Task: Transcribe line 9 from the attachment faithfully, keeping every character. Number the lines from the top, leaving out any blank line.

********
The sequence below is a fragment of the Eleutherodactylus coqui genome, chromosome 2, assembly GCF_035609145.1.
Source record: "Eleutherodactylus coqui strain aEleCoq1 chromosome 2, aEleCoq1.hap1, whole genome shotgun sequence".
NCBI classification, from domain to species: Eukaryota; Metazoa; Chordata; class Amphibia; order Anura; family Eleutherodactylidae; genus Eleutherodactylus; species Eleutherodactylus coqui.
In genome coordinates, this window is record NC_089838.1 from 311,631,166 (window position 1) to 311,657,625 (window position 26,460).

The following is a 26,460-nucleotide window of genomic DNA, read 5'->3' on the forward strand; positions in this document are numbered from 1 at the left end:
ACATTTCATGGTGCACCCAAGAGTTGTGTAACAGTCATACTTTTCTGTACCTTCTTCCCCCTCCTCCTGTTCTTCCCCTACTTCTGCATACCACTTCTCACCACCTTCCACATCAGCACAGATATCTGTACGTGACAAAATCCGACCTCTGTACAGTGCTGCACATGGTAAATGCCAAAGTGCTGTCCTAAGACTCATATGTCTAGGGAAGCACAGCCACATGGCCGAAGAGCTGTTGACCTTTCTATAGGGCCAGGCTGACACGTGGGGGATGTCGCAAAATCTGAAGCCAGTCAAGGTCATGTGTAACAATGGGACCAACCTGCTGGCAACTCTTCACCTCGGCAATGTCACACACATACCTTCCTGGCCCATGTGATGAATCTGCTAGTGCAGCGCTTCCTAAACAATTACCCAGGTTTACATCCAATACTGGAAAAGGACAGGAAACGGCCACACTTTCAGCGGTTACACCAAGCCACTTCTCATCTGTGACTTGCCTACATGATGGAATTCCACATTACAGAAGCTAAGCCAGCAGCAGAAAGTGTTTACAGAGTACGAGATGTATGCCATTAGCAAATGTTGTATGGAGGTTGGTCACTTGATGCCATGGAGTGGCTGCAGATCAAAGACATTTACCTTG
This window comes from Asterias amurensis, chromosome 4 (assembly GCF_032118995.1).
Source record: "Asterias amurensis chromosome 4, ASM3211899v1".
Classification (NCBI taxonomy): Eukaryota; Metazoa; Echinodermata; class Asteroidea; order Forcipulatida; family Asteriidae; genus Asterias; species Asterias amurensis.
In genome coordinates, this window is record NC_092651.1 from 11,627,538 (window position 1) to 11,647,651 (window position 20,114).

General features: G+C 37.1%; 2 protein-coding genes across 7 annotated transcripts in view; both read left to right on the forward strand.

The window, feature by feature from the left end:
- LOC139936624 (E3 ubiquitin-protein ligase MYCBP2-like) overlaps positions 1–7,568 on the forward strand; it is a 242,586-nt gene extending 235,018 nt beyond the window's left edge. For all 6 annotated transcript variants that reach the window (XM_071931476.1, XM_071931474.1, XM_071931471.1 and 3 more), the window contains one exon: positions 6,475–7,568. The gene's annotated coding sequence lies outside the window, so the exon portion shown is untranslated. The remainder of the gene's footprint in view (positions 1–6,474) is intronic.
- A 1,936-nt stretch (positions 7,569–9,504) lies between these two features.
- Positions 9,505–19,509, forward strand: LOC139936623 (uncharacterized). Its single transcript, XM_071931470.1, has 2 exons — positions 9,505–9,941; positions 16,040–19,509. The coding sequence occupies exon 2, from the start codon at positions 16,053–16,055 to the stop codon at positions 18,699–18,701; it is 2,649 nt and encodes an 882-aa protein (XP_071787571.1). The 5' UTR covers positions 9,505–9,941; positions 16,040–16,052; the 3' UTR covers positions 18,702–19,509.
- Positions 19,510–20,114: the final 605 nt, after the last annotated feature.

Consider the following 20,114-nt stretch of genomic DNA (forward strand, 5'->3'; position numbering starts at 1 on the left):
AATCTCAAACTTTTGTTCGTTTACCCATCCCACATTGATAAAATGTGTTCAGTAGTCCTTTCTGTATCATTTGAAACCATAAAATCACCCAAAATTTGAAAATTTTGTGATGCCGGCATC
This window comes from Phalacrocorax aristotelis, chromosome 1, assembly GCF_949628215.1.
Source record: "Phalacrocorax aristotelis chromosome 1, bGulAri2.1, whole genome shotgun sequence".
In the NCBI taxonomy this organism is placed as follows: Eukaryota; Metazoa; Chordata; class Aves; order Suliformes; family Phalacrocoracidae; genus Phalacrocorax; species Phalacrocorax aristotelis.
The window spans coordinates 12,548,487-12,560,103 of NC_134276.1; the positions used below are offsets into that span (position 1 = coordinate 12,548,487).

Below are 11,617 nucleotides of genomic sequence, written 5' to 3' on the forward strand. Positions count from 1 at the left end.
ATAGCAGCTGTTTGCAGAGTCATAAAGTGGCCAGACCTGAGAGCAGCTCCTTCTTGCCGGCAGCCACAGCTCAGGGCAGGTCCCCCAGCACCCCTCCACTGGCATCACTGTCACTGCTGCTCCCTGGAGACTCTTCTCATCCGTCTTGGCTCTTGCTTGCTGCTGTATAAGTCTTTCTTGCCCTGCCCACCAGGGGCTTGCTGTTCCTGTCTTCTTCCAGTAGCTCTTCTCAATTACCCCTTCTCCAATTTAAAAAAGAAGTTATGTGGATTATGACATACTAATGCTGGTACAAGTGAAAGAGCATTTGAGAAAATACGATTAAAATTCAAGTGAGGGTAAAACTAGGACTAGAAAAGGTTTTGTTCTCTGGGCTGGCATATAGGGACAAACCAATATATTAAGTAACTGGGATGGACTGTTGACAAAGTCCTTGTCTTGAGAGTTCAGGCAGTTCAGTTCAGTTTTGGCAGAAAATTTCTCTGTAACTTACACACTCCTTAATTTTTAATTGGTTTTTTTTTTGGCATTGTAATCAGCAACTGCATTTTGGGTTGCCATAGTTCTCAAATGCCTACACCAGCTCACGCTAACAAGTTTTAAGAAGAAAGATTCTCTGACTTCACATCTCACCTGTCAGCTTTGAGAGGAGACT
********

Classification (NCBI taxonomy): Eukaryota; Metazoa; Echinodermata; class Asteroidea; order Forcipulatida; family Asteriidae; genus Asterias; species Asterias amurensis.